But if haply you suppose that it can draw itself in through the whole frame and mass its parts together and in this way withdraw sense from all the limbs, yet then that spot into which so great a store of soul is gathered ought to show itself in possession of a greater amount of sense. But if haply you suppose that it can draw itself in through the whole frame and mass its parts together and in this way withdraw sense from all the limbs, yet then that spot into which so great a store of soul is gathered ought to show itself in possession of a greater amount of sense.
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 To take another case, if, as a serpent’s tongue is quivering, as its tail is darting out from its long body, you choose to chop with an axe into many pieces both [tail and body], you will see all the separate portions thus cut off writhing under the fresh wound and bespattering the earth with gore, the fore part with the mouth making for its own hinder part, to allay with burning bite the pain of the wound with which it has been smitten. To take another case, if, as a serpent’s tongue is quivering, as its tail is darting out from its long body, you choose to chop with an axe into many pieces both [tail and body], you will see all the separate portions thus cut off writhing under the fresh wound and bespattering the earth with gore, the fore part with the mouth making for its own hinder part, to allay with burning bite the pain of the wound with which it has been smitten.
  
-Shall we say then that there are entire souls in all those pieces? Why from that argument it will follow that one living creature had many souls in its body; and this being absurd, therefore the soul which was one has been divided together with  the body; therefore each alike must be reckoned mortal, since each is alike chopped up into many pieces.+Shall we say then that there are entire souls in all those pieces? Why from that argument it will follow that one living creature had many souls in its body; and this being absurd, therefore the soul which was one has been divided together with the body; therefore each alike must be reckoned mortal, since each is alike chopped up into many pieces.
  
 Again, if the nature of the soul is immortal and makes its way into our body at the time of birth, why are we unable to remember besides the time already gone, and why do we retain no traces of past actions? If the power of the mind has been so completely changed that all remembrance of past things is lost, that methinks differs not widely from death; therefore you must admit that the soul which was before has perished and that which now is has now been formed. Again, if the nature of the soul is immortal and makes its way into our body at the time of birth, why are we unable to remember besides the time already gone, and why do we retain no traces of past actions? If the power of the mind has been so completely changed that all remembrance of past things is lost, that methinks differs not widely from death; therefore you must admit that the soul which was before has perished and that which now is has now been formed.
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 For when you look back on the whole past course of immeasurable time and think how manifold are the shapes which the motions of matter take, you may easily credit this too, that these very same seeds of which we now are formed, have often before been placed in the same order in which they now are; and yet we cannot recover this in memory: a break in our existence has been interposed, and all the motions have wandered to and fro far astray from the sensations they produced. For when you look back on the whole past course of immeasurable time and think how manifold are the shapes which the motions of matter take, you may easily credit this too, that these very same seeds of which we now are formed, have often before been placed in the same order in which they now are; and yet we cannot recover this in memory: a break in our existence has been interposed, and all the motions have wandered to and fro far astray from the sensations they produced.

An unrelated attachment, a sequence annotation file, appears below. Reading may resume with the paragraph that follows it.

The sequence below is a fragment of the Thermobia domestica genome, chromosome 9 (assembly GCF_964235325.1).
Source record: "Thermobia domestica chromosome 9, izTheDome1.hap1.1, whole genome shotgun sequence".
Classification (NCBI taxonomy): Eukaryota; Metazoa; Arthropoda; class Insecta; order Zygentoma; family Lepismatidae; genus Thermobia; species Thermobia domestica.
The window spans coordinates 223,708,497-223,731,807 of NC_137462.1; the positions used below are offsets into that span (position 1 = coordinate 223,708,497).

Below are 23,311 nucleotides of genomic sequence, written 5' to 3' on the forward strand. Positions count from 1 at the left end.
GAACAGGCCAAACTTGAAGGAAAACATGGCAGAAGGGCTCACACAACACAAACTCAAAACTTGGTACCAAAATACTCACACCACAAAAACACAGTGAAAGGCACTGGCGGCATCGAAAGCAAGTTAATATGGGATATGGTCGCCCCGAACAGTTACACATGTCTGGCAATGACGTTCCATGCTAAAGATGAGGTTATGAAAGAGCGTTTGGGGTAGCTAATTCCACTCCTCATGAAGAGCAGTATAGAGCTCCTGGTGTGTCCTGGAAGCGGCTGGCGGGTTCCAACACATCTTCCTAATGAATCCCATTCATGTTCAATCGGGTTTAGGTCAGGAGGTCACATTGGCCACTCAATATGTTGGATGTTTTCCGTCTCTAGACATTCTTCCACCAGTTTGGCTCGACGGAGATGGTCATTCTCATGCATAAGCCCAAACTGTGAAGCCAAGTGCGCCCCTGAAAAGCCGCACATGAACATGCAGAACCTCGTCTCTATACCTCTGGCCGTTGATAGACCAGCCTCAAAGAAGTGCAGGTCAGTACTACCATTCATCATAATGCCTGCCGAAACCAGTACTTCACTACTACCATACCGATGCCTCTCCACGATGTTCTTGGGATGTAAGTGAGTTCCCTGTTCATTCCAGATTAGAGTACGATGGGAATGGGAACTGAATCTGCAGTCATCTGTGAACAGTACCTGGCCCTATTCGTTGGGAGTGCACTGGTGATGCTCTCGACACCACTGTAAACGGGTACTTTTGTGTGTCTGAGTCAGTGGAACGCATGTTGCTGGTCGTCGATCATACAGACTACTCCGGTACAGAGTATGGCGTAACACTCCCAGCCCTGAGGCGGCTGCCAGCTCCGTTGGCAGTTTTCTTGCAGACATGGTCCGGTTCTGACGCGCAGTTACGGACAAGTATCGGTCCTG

-For he whom evil is to befall must in his own person exist at the very time it comes, if the misery ​ and suffering are haply to have any place at all; but since death precludes this, and forbids him to be, upon whom the ills can be brought, you may be sure that we have nothing to fear after death, and that he who exists not, cannot become miserable, and that it matters not a whit whether he has been born into life at any other time, when immortal death has taken away his mortal life.+For he whom evil is to befall must in his own person exist at the very time it comes, if the misery and suffering are haply to have any place at all; but since death precludes this, and forbids him to be, upon whom the ills can be brought, you may be sure that we have nothing to fear after death, and that he who exists not, cannot become miserable, and that it matters not a whit whether he has been born into life at any other time, when immortal death has taken away his mortal life.
  
 Therefore when you see a man bemoaning his hard case, that after death he shall either rot with his body laid in the grave or be devoured by flames or the jaws of wild beasts, you may be sure that his ring betrays a flaw and that there lurks in his heart a secret goad, though he himself declare that he does not believe that any sense will remain to him after death. Therefore when you see a man bemoaning his hard case, that after death he shall either rot with his body laid in the grave or be devoured by flames or the jaws of wild beasts, you may be sure that his ring betrays a flaw and that there lurks in his heart a secret goad, though he himself declare that he does not believe that any sense will remain to him after death.